– Sparker73
    Sep 25, 2021 at 20:12
49

If you go to the definition of CSSProperties, you'll see:

export interface CSSProperties extends CSS.Properties<string | number> {
    /**
     * The index signature was removed to enable closed typing for style
     * using CSSType. You're able to use type assertion or module augmentation
     * to add properties or an index signature of your own.
     *
     * For examples and more information, visit:
     * https://github.com/frenic/csstype#what-should-i-do-when-i-get-type-errors
     */
}

That page gives examples of how to solve the type error by augmenting the definition of Properties in csstype or casting the property name to any.

1
  • 6
    Link is out of date, if it was useful before it should likely be pointed at a commit rather than at master.
    – user3282374
    Apr 23, 2021 at 3:14
45

You can add a type assertion to the variable. i.e. {['--css-variable' as any]: value }

<table style={{['--length' as any]: array.length}}>
   <tbody>
      <tr>{array}</tr>
   </tbody>
</table>
1
  • 10
    suppressing typescript error is not the best solution
    – Beraliv
    Dec 12, 2021 at 13:22
15

try:

<table style={{['--length' as string]: array.lenght}}>
  ...
</table>
1
  • It worked like a charm. I just didn't get why the string literal doesn't work since it's a string. Could you add more details to your answer? Thanks! Jun 15, 2023 at 16:33
5
import "react";

type CustomProp = { [key in `--${string}`]: string };
declare module "react" {
  export interface CSSProperties extends CustomProp {}
}

put this in your global.d.ts file

6
  • 1
    How is it better than the existing answers ?
    – XouDo
    Sep 27, 2021 at 12:31
  • I don't think it's a good idea to overwrite react typescript types. So I would say it's a canonical example of a kludge.
    – jcubic
    Sep 27, 2021 at 13:07
  • 2
    @jcubic the React devs disagree with you, as evidenced by the comment quoted in stackoverflow.com/a/52013197/247482 Dec 15, 2021 at 10:06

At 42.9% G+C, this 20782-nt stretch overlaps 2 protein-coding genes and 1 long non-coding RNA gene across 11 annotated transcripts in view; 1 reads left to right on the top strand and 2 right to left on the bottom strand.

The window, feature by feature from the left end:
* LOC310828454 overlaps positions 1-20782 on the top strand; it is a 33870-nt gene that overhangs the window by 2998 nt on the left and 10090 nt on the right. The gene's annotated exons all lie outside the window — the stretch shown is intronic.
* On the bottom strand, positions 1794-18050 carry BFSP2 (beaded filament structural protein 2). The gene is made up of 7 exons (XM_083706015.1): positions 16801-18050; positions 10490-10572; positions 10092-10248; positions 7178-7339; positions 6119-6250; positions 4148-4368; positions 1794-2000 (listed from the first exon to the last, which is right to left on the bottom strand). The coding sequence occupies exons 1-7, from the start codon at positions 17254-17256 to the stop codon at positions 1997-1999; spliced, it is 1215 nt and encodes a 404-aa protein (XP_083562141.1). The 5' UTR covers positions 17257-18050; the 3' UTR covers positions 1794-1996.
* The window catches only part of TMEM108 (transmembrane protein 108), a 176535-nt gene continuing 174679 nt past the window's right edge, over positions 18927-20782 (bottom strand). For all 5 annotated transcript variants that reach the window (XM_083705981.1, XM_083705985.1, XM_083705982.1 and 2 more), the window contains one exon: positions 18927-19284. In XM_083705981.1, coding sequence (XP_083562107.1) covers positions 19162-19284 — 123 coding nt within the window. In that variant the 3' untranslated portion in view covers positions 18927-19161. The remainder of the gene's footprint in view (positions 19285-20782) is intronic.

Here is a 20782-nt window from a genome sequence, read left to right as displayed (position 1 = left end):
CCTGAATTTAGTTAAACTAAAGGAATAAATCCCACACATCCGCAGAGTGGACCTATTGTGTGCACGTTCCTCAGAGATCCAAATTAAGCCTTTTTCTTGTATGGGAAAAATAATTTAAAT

• 1
    @flyingsheep this is not overwriting the type, it only shows how the code looks like.
    – jcubic
    Dec 15, 2021 at 11:18
  • 1
    Why do you hint at the solution you came up with and call it “the actual” solution? We’re in real life, not an academic test. Therefore there’s only your solution, not the, and if you feel like it’s worth sharing, just do it. I didn’t sign up for a course, don’t treat me like a student. Dec 16, 2021 at 13:24
1

I would like to add a different approach by using document.body.style.setProperty, and maybe if your css variable will be affected by certain props you can put it in a useEffect like this:

useEffect(() => {
    document.body.style.setProperty(
      "--image-width-portrait",
      `${windowSize.width - 20}px`
    );
}, [windowSize])

Later inside your css file you can call it like this:

width: var(--image-width-portrait);
1
  • This is a component that can have multiple instances on the page.
    – jcubic
    May 24, 2022 at 17:10
1

These are (well almost) all valid approaches to solve this, but there is another.

You could add the ref to your element and set the style where ever. I know that this would be quite possibly an improper use of useEffect but if you have something in useEffect that needs to happen on component mount then:

const tableRef = useRef<HTMLTableElement | null>(null)

useEffect(() => {
  tableRef?.current?.style.setProperty('--length': array.lenght);
}, [])
...

<table ref={tableRef}>
   <tbody>
      <tr>{array}</tr>
   </tbody>
</table>

This can also be used on any interaction and event

1
  • This will work but I don't think this is a good idea. If your CSS depends on the variable it may recalculate styles for no reason. It's better to render everything at once. Unless you use ref outside of React rendering.
    – jcubic
    Feb 15, 2023 at 11:57
1

Augment CSSProperties:

declare module "react" {
  interface CSSProperties {
    "--length"?: number;
  }
}

Then use CSSProperties as usual.

Some other answers recommends allowing all "--" keys. I would recommend specifying "--length" as it is useful in guarding against mistyped string literals.

This approach is also better than Benny Code's approach of defining interface MyCustomCSSProperties extends CSSProperties, because the "--length" property won't be able to interact nicely with any other interactions with types defined by dependencies that uses CSSProperties.

Another side point: This approach is recommended by the package author: https://github.com/frenic/csstype#what-should-i-do-when-i-get-type-errors The React CSSProperties derives from this linked package.